If you have a cat, or multiple cats, you know how hard it can be to find cheap kitty litter. Many of the cheaper kitty litters (and some of the more expensive ones) are environmentally unfriendly--and some even pose potential health hazards to your cat. However there are cheap, safe alternatives to kitty litter. You just have to expand your horizons a little bit!
Visit a farm and feed store. Chicken scratch and chicken feed is very inexpensive, especially if you buy a 50lb bag. It makes excellent kitty litter for pennies on the dollar. Because it is rather absorbent, it will help to control odor although perhaps not quite as well as some of the regular litters. However, if you have a covered, filtered box or the cat litter pan is in the basement, this won't be an issue.
Look at rabbit feed when you are at the feed store. Some rabbit feed comes in very small pellets that are a fine consistency for use as kitty litter and it is very inexpensive. Like the chicken scratch, it is absorbent and because it contains greens and chlorophyl, will help control odor. Because it is so absorbent it has some mild clumping action too.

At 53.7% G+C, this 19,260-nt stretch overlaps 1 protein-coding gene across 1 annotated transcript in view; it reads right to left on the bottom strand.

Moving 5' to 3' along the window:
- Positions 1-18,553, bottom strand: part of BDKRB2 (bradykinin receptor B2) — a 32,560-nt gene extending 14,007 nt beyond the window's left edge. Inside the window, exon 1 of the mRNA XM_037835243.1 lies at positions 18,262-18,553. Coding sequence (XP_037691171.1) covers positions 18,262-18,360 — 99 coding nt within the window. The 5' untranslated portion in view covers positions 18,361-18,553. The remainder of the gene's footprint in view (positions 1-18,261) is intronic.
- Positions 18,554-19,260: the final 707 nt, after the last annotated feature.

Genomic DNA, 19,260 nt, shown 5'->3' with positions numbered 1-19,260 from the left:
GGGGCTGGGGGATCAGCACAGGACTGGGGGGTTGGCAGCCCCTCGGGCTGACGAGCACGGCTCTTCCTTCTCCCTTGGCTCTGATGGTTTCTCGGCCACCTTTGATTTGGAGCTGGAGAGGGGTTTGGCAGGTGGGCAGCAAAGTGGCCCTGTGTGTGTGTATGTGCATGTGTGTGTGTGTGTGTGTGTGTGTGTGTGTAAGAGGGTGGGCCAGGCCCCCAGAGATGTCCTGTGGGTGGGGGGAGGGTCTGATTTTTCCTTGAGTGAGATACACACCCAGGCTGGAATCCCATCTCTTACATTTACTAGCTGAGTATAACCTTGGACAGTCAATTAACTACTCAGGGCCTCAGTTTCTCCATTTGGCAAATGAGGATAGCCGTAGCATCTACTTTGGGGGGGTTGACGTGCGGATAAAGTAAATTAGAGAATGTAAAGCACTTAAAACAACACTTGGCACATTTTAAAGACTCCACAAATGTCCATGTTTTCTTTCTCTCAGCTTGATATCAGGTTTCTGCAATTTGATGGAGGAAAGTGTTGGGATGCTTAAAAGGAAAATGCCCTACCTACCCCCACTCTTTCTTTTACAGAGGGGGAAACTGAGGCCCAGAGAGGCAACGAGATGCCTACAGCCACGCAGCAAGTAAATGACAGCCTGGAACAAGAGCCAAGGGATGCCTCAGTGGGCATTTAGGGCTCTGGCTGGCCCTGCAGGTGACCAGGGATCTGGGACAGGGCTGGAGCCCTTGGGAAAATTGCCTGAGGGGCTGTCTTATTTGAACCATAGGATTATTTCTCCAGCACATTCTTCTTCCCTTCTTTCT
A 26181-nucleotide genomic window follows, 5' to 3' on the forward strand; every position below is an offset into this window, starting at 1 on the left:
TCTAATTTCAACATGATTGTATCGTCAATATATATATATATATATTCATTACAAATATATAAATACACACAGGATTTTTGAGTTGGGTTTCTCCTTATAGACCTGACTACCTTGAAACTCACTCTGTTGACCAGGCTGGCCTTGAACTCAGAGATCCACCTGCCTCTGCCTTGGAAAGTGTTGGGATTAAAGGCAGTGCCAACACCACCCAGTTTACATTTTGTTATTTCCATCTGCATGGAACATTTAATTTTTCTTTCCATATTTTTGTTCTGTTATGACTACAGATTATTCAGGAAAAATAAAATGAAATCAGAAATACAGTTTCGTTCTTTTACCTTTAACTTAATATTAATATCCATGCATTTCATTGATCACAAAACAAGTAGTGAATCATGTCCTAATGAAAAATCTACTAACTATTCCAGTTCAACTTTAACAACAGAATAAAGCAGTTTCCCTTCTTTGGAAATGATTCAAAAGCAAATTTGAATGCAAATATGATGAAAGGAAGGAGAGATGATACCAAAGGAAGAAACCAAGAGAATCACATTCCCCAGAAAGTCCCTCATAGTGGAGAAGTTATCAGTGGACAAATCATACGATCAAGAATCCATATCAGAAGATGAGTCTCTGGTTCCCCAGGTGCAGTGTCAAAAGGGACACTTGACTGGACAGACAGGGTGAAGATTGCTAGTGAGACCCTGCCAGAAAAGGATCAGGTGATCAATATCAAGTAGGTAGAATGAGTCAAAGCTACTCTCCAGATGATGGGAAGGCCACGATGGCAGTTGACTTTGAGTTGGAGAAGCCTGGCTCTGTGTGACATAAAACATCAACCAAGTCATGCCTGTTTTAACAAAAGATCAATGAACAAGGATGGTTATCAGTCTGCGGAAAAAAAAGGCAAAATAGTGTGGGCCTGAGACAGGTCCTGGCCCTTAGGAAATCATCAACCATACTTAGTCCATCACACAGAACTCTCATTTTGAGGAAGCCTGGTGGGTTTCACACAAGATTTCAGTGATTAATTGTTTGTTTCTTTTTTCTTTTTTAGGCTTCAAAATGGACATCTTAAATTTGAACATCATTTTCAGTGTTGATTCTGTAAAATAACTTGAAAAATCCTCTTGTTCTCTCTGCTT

Check the price of children's play sand at hardware stores. It is insanely inexpensive.You won't have the advantage of the nice clumping for the kitty urine and it will not control odor at all, but if your litter boxes are in an area where odor isn't a concern, play sand will work very well.
Shred paper! If you have a paper shredder and are on a very tight budget, finely shredded paper will do in a pinch. As with the sand, you will have no clumping or odor control with shredded paper although if you use newspaper it is somewhat absorbent.
Get your cat used to a new type of kitty litter the same way you get them used to a new type of food. Gradually add the new litter to their regular litter until they are using it without a second thought.
Appreciate the fact that except for the sand, these alternative litters don't cause any dust. Dust in some litters, especially the highly scented ones, can aggravate a cat's respiratory system as well as make the general litter area dusty. Concerns have been raised about the long-term safety of some litters for this reason.